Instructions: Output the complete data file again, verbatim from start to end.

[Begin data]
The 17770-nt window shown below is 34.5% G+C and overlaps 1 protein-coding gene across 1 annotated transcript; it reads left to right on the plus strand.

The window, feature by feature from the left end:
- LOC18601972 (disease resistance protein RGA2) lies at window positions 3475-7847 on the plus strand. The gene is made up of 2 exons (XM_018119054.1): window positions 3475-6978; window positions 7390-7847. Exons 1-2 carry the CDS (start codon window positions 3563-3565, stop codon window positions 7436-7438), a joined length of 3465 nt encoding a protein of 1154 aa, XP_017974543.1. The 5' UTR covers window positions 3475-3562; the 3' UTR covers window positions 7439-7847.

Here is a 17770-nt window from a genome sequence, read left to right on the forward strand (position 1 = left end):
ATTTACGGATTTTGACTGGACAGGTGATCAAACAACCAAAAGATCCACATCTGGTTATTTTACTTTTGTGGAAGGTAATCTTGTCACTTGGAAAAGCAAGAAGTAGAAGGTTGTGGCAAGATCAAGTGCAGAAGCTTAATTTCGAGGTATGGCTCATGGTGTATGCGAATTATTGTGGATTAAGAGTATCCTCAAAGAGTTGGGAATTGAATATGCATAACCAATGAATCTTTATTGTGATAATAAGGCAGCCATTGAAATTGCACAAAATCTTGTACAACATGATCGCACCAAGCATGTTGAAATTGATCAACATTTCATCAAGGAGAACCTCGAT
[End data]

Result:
The 17770-nt window shown below is 34.5% G+C and overlaps 1 protein-coding gene across 1 annotated transcript; it reads left to right on the plus strand.

The window, feature by feature from the left end:
- LOC18601972 (disease resistance protein RGA2) lies at window positions 3475-7847 on the plus strand. The gene is made up of 2 exons (XM_018119054.1): window positions 3475-6978; window positions 7390-7847. Exons 1-2 carry the CDS (start codon window positions 3563-3565, stop codon window positions 7436-7438), a joined length of 3465 nt encoding a protein of 1154 aa, XP_017974543.1. The 5' UTR covers window positions 3475-3562; the 3' UTR covers window positions 7439-7847.

Here is a 17770-nt window from a genome sequence, read left to right on the forward strand (position 1 = left end):
ATTTACGGATTTTGACTGGACAGGTGATCAAACAACCAAAAGATCCACATCTGGTTATTTTACTTTTGTGGAAGGTAATCTTGTCACTTGGAAAAGCAAGAAGTAGAAGGTTGTGGCAAGATCAAGTGCAGAAGCTTAATTTCGAGGTATGGCTCATGGTGTATGCGAATTATTGTGGATTAAGAGTATCCTCAAAGAGTTGGGAATTGAATATGCATAACCAATGAATCTTTATTGTGATAATAAGGCAGCCATTGAAATTGCACAAAATCTTGTACAACATGATCGCACCAAGCATGTTGAAATTGATCAACATTTCATCAAGGAGAACCTCGAT